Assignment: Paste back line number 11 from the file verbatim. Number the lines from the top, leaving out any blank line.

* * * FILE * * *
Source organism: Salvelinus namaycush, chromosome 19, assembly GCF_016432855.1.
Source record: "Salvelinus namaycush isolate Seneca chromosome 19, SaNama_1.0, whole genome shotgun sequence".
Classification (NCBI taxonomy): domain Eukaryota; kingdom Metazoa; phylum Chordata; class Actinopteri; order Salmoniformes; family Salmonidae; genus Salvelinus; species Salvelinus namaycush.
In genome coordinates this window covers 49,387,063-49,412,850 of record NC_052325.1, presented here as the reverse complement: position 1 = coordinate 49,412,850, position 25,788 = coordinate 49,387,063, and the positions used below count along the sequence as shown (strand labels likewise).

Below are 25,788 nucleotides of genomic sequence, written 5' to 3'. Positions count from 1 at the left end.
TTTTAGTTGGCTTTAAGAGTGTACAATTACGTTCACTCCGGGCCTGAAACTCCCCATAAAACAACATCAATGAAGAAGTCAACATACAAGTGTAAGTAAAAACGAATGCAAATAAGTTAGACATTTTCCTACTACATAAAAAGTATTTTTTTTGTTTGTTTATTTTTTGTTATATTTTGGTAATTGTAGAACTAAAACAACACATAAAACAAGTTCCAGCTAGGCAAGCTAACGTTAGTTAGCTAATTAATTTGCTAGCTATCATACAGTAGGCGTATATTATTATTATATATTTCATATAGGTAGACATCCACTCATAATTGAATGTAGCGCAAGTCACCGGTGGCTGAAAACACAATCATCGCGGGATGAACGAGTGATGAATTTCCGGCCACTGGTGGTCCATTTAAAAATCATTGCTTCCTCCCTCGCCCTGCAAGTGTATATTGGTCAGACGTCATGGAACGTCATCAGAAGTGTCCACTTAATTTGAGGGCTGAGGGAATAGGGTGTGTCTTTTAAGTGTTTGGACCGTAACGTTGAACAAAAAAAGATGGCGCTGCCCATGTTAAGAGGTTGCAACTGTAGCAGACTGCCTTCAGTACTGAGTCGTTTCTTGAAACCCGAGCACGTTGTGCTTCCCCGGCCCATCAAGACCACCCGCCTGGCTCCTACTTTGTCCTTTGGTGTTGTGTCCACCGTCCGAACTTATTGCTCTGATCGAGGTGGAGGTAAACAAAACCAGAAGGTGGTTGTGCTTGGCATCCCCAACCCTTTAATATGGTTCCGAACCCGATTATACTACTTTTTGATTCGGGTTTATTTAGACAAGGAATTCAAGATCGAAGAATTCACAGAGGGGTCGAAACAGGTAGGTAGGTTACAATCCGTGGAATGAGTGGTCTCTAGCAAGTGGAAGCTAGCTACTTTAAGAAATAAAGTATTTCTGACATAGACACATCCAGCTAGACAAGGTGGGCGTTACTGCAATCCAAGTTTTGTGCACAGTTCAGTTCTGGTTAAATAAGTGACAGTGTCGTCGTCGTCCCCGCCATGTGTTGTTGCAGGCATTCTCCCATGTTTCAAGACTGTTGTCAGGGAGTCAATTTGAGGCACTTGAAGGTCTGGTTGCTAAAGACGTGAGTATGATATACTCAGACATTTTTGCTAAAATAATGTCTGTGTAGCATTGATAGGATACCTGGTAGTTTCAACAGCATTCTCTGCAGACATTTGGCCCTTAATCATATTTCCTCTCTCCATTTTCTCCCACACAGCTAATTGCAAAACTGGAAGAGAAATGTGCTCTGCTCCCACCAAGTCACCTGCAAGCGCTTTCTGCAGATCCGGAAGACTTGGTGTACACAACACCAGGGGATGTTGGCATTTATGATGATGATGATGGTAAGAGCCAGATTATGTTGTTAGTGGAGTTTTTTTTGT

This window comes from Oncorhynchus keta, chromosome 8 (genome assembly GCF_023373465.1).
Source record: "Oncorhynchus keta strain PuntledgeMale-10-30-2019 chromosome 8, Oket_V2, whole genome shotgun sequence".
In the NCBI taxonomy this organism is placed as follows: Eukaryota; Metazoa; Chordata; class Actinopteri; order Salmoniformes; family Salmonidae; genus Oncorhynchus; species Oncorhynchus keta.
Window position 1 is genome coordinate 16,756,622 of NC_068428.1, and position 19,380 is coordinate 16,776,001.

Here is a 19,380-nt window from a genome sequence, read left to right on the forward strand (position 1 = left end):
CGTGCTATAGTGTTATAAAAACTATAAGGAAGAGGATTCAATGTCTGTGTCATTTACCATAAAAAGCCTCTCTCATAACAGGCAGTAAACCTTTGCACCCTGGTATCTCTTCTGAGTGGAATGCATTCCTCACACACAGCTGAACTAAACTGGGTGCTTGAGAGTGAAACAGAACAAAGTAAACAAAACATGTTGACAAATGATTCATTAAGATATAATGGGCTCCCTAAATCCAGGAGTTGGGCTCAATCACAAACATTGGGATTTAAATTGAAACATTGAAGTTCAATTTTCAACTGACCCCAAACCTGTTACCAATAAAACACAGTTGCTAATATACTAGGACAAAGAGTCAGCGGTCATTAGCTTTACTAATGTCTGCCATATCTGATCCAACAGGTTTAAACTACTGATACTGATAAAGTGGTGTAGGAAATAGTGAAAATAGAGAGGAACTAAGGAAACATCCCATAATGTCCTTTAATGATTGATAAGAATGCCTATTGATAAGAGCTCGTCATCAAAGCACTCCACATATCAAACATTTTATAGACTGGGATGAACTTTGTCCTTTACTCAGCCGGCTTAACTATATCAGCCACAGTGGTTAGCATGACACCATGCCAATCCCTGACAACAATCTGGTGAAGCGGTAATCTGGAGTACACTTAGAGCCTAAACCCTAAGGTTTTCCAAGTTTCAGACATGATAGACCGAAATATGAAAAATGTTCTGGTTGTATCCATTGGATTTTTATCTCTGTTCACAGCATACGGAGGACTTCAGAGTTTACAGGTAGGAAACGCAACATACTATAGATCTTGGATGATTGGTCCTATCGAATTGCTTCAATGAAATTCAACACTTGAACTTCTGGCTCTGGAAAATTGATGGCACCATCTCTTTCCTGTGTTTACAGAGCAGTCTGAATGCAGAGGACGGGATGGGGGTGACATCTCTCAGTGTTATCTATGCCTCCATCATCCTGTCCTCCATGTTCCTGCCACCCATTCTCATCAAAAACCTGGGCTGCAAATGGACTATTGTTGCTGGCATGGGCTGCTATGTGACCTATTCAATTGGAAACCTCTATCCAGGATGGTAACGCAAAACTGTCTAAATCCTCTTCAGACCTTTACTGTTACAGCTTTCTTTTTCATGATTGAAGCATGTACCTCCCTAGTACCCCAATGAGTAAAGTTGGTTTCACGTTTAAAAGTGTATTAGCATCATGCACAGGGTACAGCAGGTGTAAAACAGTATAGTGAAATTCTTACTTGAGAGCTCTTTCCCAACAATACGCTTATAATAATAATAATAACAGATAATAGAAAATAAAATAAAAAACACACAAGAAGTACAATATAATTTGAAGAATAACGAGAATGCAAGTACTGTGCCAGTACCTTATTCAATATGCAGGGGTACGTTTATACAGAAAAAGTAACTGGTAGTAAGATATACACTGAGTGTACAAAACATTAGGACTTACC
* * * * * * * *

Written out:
Here is a 19,380-nt window from a genome sequence, read left to right on the forward strand (position 1 = left end):